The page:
I'd forgotten to bring Duncan's stick or his ball, so we milled around until Kona appeared out of nowhere and commenced to wrestle with Duncan amid the brown leafy debris that fills the bottom of natural indentation in which we stood. Melissa, Kona's mom, soon joined us, and while the kids wrestled and chased and rolled around, spraying fountains of froth and foam and wet leaf in every direction, Melissa and I chatted amiably. When we discovered she once worked with my friend Sarah, who's husband I work with at ACC, we hit it right off and soon lost track of what the pups were up to. Before we knew it the sun had set, the air had turned cold and the dogs continued to run insane circles around the perimeter of The Glen, occasionally speeding across the bowl, crashing past us and back up the other side.

"So, what do you have planned tonight?" Melissa asked.

I shrugged. "I'm not sure, My partner is down in The Springs tonight, so I'll probably just lay low." This I said in a way that somehow sounded as if I don't lay low every night. "You know, make dinner, maybe watch a movie. Stay in."

She nodded knowingly and at that second I heard an explosion behind me and turned in time to see Duncan careening wildly down the hill, Kona hot on his heels, both of them on a collision course with me. I grunted once, a sort of "Umph" noise and turned to Melissa just as they struck.

Duncan caught me straight on. I felt my feet fly out from under me, felt myself spread out in the air, long and flat but open wide. I looked down at my chest and actually saw my feet rise up higher than my body. My shoulders did a strange little wiggle as my arms shot out and my hands reached behind me for the ground that was not there. My brain, in an effort to rationalize the experience actually played the sound of a solid strike echoing down the lanes of a bowling alley and I felt as though a bowling pin must when it's knocked crazy by the ball. Melissa, somewhere below me, cried out, and as gravity finally caught me and pulled me back down, I saw her standing between my splayed out feet, my toes just about even with her shoulders. The closer I came to earth, the faster time moved and suddenly I was down, with a crash and another "Umph," this one louder and a bit more forceful.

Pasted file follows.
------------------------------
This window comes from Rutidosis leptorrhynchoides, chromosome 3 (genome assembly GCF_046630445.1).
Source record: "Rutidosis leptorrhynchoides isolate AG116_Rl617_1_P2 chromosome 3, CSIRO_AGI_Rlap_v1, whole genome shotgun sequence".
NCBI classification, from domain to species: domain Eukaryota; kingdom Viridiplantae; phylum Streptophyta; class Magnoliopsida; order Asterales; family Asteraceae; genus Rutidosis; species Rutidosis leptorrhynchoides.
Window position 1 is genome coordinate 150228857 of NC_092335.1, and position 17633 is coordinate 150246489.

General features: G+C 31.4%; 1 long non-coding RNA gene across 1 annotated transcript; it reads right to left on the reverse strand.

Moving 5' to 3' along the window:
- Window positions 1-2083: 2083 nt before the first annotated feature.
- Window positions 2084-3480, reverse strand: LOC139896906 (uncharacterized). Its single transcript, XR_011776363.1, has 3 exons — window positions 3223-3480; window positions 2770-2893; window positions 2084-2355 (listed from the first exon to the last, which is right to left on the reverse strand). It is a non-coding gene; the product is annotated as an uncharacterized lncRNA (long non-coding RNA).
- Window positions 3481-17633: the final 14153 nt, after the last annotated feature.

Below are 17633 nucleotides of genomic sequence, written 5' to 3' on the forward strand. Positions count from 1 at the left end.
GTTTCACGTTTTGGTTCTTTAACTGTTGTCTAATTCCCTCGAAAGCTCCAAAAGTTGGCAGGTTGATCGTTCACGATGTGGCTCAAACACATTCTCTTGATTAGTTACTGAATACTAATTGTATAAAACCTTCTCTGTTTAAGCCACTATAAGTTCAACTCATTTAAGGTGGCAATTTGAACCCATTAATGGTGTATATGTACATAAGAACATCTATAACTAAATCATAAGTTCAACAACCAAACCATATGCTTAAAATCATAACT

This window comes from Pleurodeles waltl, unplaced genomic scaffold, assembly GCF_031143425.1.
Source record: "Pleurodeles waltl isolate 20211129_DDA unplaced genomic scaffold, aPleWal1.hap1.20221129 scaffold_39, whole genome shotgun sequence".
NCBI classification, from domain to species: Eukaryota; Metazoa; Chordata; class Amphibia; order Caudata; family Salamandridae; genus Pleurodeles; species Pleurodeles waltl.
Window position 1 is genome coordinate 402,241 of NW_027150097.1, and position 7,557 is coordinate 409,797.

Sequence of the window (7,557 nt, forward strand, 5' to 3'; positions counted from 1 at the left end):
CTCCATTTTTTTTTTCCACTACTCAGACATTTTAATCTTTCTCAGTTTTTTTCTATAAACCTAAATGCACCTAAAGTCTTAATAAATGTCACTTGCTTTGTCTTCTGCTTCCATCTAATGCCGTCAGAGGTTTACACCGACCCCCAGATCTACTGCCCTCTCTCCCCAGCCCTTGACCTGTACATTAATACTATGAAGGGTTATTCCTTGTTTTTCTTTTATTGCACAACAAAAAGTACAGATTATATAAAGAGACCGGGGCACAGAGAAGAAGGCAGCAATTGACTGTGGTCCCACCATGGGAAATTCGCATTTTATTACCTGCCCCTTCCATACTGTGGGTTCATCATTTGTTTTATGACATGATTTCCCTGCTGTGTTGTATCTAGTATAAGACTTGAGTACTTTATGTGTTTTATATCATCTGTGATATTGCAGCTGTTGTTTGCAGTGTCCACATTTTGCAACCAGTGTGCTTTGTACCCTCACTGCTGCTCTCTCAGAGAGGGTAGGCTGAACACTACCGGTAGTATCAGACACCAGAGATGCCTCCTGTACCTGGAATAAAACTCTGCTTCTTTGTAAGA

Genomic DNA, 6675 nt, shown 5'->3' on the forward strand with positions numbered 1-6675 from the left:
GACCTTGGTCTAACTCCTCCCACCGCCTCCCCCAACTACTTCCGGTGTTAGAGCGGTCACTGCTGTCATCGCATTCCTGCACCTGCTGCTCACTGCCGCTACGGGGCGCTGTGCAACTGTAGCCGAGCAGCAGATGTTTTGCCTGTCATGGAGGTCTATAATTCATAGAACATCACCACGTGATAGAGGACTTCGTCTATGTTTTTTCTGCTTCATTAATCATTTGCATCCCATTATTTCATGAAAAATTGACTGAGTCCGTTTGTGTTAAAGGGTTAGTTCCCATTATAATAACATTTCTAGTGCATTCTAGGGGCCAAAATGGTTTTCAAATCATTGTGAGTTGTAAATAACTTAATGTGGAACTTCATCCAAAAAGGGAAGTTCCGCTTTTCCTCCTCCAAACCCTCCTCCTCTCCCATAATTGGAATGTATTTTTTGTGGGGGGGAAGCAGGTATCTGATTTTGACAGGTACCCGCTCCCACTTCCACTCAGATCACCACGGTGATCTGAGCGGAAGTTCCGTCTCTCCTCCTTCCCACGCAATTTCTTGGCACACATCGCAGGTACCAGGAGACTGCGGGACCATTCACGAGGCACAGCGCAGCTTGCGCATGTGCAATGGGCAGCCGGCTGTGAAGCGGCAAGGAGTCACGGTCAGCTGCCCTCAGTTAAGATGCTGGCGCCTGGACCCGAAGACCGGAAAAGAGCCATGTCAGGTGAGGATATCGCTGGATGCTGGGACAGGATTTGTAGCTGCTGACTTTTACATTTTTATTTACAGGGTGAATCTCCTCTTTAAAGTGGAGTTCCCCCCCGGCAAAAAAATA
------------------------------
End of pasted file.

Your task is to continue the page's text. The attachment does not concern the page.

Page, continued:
Duncan froze and cowered, his head low as if he actually had anything to fear. Kona, however, couldn't have been more delighted. She jumped right over me, and as I sat up, she leaned in, sniffed me once and head-butted me right on the middle of my face. Melissa could not help but laugh, although I will give her credit for making the attempt to appear concerned as I climbed to my feet, brushing the leaves from my legs and arms.

"Are you okay," she asked.

"I'm fine," I said, laughing it off.

"Oh," she said, reaching down. "You dropped someth--" and froze.

At my feet was the open box of Trojans, with a seeming endless parade of foil-wrapped condoms spilling out onto the leaves.

Duncan looked up at me, a half amused, half pitiful look on his face. Kona snorted and walked away, satisfied that she'd head-butted me. Melissa did not know what to say.

I played with the possibilities and finally decided that silence was indeed golden.


Ruth said...


At least they were XLs and not the Magnum Minis.

kevi said...

Of all the entries, this is the one I choose to read while my students quietly work. TOO funny!

I truly believe there is someone out there who blogged about a dude who was carrying a bag of hair and scored a used box of new condoms.